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Man linked to World Trade Center plane crash studied at Daytona Beach's ERAU
Daytona News Journal ^ | 9-13-01 | By LAURA ZUCKERMAN (

Posted on 09/13/2001 5:07:25 AM PDT by RedBloodedAmerican

DAYTONA BEACH -- FBI agents are targeting an Embry-Riddle Aeronautical University graduate and trained pilot thought to be involved in the hijacking of one of the airliners that crashed into the World Trade Center, sources said Wednesday.

More on the investigation • Government investigation focuses on bin Laden; police check whether hijackers entered from Canada • Feds investigating possible terrorist-attack links in Florida • FBI team storms Boston hotel searching for suspects; three reported detained and released • Bin Laden said to have network with global reach • FBI looks at bin Laden's strong ties to Boston • FBI looking to Internet for terrorism clues • Pursuit of terrorists and those who give them sanctuary focuses on Pakistan, Afghanistan • U.S. is a good place for terrorists to get flight training • Trade Center crashes pose unique survival test for airliners black boxes • Airline security experts: Security decisions often undermined by profit motives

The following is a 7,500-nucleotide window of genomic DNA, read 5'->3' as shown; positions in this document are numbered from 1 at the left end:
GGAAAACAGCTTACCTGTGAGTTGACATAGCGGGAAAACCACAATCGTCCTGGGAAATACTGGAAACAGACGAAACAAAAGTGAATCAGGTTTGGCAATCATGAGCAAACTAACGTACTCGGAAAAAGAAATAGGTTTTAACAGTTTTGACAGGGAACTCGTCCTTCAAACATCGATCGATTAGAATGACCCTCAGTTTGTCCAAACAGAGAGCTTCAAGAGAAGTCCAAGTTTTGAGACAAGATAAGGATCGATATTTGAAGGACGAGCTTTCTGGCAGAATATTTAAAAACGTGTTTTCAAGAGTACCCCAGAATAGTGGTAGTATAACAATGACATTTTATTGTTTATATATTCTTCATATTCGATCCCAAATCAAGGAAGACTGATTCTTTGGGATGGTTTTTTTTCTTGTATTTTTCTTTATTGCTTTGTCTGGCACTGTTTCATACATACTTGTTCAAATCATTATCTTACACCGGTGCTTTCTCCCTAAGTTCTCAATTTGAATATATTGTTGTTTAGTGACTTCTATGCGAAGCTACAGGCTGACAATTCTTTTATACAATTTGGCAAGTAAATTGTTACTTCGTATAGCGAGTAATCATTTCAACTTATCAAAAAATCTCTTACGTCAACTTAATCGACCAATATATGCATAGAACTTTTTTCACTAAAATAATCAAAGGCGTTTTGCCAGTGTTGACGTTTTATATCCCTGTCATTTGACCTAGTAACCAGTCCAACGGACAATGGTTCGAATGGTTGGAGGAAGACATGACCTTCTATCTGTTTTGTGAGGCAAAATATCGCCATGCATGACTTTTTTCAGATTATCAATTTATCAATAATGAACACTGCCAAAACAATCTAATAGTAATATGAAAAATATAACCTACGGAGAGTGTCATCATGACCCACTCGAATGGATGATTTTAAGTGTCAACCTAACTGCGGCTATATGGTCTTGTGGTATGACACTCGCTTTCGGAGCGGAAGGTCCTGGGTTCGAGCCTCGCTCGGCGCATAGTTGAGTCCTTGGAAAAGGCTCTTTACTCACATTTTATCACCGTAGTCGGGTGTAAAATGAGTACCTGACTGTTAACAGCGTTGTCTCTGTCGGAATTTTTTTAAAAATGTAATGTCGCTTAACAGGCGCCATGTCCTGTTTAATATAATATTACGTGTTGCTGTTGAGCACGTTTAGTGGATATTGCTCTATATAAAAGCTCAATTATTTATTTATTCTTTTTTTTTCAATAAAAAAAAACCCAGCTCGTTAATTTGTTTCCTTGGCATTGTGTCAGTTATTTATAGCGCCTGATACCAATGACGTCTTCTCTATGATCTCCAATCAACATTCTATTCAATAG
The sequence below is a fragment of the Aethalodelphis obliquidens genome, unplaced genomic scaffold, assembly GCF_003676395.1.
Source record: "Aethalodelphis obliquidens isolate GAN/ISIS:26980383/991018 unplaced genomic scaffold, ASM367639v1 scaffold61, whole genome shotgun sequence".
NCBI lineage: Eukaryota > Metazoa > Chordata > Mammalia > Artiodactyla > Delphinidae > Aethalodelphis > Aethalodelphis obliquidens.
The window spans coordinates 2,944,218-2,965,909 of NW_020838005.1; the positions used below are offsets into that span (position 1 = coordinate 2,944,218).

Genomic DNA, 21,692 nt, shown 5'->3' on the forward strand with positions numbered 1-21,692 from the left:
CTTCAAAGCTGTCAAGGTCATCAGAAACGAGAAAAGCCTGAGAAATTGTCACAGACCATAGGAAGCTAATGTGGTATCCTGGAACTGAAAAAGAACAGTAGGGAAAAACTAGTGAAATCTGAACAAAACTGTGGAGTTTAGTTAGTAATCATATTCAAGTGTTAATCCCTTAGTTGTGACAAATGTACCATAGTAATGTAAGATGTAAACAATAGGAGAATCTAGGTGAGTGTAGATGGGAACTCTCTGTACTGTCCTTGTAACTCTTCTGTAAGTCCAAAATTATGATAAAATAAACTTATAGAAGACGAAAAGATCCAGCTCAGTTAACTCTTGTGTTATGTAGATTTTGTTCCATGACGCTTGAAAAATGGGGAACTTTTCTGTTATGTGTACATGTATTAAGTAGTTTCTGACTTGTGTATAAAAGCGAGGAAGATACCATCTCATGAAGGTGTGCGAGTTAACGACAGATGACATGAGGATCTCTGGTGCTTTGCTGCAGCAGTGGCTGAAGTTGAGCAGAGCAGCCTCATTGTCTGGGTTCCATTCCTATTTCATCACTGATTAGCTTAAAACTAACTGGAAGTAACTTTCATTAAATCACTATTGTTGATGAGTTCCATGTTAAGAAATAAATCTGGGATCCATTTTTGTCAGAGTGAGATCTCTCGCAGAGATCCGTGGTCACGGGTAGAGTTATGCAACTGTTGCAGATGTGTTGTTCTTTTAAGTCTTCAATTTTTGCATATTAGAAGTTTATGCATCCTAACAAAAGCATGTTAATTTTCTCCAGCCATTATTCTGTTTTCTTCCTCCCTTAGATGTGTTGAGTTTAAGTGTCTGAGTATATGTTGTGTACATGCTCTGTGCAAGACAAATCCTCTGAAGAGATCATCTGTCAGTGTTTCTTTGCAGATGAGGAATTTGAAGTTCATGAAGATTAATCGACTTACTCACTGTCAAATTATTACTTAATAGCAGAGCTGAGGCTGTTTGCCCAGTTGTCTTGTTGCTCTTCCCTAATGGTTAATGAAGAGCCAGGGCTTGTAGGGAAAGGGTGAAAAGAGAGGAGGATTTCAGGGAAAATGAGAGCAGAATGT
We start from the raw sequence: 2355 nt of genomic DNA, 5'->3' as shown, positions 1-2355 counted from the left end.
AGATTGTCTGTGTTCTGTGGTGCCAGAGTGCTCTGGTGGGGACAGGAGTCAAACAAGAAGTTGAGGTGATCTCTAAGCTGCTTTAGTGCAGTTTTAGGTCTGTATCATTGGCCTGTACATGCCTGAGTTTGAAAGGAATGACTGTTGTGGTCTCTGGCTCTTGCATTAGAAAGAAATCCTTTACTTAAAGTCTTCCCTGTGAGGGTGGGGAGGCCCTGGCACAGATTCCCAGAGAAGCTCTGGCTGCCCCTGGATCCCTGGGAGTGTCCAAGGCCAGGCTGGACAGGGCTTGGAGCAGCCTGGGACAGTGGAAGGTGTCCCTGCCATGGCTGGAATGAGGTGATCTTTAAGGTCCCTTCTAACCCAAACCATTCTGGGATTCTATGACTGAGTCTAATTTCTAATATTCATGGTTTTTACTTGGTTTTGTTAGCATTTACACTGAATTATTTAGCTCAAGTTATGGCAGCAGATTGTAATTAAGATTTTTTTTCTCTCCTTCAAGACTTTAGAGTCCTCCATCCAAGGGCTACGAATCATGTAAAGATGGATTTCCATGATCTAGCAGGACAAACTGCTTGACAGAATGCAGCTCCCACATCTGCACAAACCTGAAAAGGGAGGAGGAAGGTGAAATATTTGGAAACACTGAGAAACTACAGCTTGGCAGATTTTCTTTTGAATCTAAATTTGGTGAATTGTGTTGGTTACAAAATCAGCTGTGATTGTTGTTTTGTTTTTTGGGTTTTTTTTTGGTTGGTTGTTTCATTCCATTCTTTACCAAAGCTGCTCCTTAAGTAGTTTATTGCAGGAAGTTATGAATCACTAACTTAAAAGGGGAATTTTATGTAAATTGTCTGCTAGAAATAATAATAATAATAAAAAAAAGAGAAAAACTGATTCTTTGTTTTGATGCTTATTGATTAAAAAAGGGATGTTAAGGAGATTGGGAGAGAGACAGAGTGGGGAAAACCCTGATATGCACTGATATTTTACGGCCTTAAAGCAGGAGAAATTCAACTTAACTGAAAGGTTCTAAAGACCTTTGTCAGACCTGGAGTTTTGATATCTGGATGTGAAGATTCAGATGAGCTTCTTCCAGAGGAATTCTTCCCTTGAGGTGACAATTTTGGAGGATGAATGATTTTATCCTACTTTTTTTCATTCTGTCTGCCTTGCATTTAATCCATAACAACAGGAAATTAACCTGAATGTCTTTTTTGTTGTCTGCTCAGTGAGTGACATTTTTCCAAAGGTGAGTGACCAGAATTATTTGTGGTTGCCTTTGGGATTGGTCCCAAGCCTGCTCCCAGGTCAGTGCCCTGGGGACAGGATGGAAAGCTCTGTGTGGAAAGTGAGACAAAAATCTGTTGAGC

Two sources close to the investigation said Waleed Al Shehri, 25, was listed as a passenger on American Airlines Flight 11 and has become a focus of the FBI's expanding investigation in Florida.

The American Airlines plane took off from Boston for Los Angeles with 81 passengers and 11 crew members, and was the first plane to crash into the World Trade Center at 8:45 a.m. Tuesday.

The FBI first contacted ERAU security officials late Tuesday or early Wednesday, said university spokeswoman Lisa Ledewitz. The FBI gave the university a list of names to check in its database to determine if any were students, alumni, employees or former employees, she said.